The mortal remains of Board of Control for Cricket in India (BCCI) president Jagmohan Dalmiya were consigned to the flames at the Keoratala crematorium in Kolkata on Monday.
Dalmiya, 75, died at a city hospital on Sunday night after suffering massive gastrointestinal bleeding. The veteran administrator was rushed to a hospital on Thursday after he complained of chest pain. His last rites was performed at around 4 p.m.
West Bengal chief minister Mamata Banerjee visited the crematorium with mayor Sovan Chatterjee and urban development minister Firhad Hakim. Top Trinamool Congress ministers alongwith Cricket Association of Bengal (CAB) joint secretaries Sourav Ganguly and Subir Ganguly were also present. Tollywood actress Rituparna Sengupta also paid her last respects to Dalmiya.
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Dalmiya's son Abhishek performed the last rites with his wife by his side. Other family members including daughter Vaishali were also present.
Earlier a host of top functionaries of the BCCI, International Cricket Council (ICC) chairman N. Srinivasan, players and others paid their homage to the well known cricket administrator.
He was also given a 21-gun salute at the Eden Gardens cricket ground.
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Both Srinivasan and veteran politician Sharad Pawar, who once combined to oust the all-powerful Dalmiya as head of the Indian cricket board, hailed the man for his administrative abilities.
Among those who paid their last respects to Dalmiya here were Indian cricket team's director Ravi Shastri, BCCI secretary Anurag Thakur, chief administrative officer Ratnakar Shetty, Indian Premier League (IPL) chairman Rajiv Shukla and former India captain Sourav Ganguly.
"He was an outstanding administrator and did a lot for Indian cricket. He was a great man," said Srinivasan.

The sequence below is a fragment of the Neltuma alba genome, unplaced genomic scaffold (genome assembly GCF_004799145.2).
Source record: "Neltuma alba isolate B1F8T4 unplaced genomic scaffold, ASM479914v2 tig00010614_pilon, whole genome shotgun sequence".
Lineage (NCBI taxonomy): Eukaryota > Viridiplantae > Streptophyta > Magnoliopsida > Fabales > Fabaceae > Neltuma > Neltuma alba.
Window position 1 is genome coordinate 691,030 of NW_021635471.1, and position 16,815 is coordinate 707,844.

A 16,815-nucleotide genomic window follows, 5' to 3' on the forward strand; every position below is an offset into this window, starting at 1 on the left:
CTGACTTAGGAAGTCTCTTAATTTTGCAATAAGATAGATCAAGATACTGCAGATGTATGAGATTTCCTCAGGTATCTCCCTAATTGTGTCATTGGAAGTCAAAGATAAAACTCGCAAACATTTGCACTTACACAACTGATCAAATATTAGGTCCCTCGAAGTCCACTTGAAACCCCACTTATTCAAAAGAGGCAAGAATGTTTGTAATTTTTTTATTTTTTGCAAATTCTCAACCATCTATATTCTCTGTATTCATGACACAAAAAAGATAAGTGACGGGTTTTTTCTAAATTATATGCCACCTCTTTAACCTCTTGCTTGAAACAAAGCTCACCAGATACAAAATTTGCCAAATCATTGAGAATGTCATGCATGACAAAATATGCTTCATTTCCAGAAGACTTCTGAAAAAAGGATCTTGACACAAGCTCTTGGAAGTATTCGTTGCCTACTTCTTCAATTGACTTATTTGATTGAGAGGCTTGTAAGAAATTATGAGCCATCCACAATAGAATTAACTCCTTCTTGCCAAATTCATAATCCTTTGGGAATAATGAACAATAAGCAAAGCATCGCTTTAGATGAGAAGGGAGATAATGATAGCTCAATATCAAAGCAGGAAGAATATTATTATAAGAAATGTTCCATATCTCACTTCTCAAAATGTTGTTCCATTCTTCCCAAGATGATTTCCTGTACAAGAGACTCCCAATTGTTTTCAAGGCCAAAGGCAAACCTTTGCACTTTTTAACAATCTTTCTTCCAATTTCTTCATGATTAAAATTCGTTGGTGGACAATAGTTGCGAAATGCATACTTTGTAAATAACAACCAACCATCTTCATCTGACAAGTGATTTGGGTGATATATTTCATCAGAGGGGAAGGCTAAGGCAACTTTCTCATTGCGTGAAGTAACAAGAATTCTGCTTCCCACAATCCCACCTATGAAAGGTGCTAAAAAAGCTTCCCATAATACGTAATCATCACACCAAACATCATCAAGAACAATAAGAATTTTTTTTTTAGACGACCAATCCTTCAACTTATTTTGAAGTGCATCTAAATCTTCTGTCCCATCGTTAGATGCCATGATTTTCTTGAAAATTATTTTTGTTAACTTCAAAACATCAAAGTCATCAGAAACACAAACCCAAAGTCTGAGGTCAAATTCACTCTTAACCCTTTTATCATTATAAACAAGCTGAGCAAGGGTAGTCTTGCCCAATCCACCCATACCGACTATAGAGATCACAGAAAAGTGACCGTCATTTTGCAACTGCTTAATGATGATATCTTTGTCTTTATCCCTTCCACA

Pawar, who shared a bitter-sweet relationship with Dalmiya over the years, said the "void created by Dalmiya's absence was difficult to be filled".
"He was a true sport administrator, a dynamic personality loved by everyone in India and abroad. He was a visionary leader, a great sport administrator. He will be remembered by the world for bringing in reforms to the game of cricket," said Thakur.
"The void created by his death cannot be filled," said Shukla.
Media baron Subhas Chandra hailed Dalmiya for popularising the game.
"Cricket will suffer a great deal due to his absence. He not only brought wealth to Indian cricket but also to the global cricket. He brought millions and billions of dollars to the ICC," said Chandra.
"This is a loss to the entire world of cricket. He helped not only the BCCI but also the ICC in gaining financial stability," Ratnakar Shetty said.
"During the Sachin Tendulkar-Mike Denness controversy in which Sachin was accused of ball tampering, Dalmiya was the one who said we will play without a match referee and for the first time it happened," he recalled, referring to the controversy in South Africa in 2001.
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